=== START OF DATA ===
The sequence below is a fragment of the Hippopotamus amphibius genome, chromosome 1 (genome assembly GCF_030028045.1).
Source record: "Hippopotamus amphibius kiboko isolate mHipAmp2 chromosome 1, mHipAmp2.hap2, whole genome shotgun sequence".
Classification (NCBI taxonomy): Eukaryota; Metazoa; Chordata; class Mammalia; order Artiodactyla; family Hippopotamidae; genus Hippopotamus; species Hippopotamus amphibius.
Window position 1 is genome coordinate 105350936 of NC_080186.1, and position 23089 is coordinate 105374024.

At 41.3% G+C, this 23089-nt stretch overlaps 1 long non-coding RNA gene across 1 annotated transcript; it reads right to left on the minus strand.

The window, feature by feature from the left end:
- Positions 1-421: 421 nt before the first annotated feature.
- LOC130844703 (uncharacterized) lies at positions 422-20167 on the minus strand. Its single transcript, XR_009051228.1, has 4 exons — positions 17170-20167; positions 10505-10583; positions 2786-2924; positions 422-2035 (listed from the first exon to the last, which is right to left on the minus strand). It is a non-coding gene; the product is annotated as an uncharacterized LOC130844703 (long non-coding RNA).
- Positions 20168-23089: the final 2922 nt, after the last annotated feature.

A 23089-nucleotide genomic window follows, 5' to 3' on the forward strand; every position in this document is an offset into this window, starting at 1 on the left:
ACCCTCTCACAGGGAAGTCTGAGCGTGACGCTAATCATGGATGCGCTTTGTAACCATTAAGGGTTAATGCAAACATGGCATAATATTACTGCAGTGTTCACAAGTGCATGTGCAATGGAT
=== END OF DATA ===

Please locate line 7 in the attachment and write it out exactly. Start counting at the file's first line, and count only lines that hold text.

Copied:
- Positions 1-421: 421 nt before the first annotated feature.